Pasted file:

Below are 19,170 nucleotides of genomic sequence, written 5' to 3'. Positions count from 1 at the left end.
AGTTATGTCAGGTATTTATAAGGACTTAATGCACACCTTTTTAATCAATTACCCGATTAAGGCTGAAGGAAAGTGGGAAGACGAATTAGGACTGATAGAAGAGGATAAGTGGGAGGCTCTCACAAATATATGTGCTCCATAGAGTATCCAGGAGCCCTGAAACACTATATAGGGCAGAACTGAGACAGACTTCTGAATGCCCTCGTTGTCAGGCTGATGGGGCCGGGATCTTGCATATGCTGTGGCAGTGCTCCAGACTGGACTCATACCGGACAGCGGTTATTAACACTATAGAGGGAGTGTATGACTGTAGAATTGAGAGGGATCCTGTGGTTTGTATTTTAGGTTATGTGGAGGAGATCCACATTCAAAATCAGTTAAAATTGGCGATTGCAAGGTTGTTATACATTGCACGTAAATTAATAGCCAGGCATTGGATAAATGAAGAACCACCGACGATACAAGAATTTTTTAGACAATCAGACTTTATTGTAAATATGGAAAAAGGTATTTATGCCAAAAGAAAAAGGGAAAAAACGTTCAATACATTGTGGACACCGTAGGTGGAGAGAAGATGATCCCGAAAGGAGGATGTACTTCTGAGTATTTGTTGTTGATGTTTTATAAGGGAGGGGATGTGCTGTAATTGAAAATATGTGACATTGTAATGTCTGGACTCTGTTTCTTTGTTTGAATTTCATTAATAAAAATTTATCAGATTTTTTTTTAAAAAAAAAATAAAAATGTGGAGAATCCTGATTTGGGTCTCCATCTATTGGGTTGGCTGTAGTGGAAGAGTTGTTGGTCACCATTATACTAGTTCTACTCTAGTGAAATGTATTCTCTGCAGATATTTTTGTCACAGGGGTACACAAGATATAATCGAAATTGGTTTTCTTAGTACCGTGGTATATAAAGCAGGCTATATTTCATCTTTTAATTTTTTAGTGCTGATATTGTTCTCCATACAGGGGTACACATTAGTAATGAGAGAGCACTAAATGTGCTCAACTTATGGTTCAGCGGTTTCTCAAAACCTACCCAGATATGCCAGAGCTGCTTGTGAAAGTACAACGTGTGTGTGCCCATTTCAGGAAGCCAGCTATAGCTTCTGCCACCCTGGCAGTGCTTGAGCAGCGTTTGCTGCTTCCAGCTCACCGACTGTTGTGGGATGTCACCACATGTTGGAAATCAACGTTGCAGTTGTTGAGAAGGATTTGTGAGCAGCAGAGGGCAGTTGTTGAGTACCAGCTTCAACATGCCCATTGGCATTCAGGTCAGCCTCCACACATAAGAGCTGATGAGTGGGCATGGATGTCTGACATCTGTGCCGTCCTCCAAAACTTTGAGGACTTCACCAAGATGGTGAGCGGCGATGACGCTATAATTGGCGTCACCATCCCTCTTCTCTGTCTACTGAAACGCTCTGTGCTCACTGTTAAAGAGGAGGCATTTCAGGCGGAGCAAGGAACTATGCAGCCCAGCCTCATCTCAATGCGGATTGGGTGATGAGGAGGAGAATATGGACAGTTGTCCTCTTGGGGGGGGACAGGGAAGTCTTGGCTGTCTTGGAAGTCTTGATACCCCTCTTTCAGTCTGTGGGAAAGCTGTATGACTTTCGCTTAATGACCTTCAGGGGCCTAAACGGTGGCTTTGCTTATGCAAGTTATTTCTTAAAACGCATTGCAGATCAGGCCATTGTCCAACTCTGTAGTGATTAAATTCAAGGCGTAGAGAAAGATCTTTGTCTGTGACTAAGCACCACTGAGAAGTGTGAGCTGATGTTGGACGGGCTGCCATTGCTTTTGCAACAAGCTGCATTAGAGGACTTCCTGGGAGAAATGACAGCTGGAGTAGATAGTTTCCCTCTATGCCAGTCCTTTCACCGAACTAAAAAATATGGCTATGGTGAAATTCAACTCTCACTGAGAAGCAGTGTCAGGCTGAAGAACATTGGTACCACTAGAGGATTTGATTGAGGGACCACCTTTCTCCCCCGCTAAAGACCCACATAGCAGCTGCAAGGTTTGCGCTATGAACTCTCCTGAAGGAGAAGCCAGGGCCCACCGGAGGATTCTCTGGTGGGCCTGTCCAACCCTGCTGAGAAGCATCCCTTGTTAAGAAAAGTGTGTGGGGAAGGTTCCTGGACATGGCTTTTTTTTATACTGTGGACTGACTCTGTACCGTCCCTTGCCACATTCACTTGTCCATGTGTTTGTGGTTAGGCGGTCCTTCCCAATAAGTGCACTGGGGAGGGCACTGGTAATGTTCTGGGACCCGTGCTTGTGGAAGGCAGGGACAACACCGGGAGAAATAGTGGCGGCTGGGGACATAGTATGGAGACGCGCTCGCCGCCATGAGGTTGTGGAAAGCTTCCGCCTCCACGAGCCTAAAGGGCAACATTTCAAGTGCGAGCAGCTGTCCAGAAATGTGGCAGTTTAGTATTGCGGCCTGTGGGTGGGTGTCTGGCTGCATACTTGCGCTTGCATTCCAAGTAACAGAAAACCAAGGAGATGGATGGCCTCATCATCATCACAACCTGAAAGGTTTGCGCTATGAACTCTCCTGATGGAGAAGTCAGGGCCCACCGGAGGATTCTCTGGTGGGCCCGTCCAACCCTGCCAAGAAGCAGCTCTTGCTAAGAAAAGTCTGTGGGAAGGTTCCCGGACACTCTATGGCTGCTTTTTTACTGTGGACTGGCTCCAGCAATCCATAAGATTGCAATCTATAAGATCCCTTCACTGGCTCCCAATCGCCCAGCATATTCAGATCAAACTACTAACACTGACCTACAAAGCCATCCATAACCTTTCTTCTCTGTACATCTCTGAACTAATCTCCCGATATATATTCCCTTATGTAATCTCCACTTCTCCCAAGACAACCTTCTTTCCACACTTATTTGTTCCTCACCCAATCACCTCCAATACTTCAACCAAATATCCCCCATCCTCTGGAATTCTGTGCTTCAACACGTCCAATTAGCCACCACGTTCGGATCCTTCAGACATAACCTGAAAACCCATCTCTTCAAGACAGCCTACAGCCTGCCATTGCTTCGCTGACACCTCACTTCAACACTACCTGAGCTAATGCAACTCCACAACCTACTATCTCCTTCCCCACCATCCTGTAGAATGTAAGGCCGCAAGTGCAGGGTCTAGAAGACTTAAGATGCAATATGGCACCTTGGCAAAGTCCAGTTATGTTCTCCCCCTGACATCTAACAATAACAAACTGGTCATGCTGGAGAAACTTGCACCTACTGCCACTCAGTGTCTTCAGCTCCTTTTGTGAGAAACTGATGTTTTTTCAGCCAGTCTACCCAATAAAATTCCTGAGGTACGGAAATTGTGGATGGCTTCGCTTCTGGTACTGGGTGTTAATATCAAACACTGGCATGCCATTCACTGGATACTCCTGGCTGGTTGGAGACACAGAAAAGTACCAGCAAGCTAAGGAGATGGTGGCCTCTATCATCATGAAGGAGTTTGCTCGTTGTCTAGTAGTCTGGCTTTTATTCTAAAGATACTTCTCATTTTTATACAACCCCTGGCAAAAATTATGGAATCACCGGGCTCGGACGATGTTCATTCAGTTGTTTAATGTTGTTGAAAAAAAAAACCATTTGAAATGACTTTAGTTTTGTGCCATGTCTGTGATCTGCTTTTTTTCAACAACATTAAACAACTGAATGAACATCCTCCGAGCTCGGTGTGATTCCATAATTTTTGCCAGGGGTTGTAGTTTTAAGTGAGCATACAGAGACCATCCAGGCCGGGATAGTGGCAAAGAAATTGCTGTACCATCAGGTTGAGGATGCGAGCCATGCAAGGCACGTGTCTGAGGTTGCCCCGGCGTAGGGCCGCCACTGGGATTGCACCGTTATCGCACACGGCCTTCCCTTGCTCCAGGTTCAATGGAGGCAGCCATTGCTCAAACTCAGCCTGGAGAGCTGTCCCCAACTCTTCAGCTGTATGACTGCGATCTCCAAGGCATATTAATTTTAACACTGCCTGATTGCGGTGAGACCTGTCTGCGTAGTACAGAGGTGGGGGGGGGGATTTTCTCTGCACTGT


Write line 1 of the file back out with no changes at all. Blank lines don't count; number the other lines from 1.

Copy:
Below are 19,170 nucleotides of genomic sequence, written 5' to 3'. Positions count from 1 at the left end.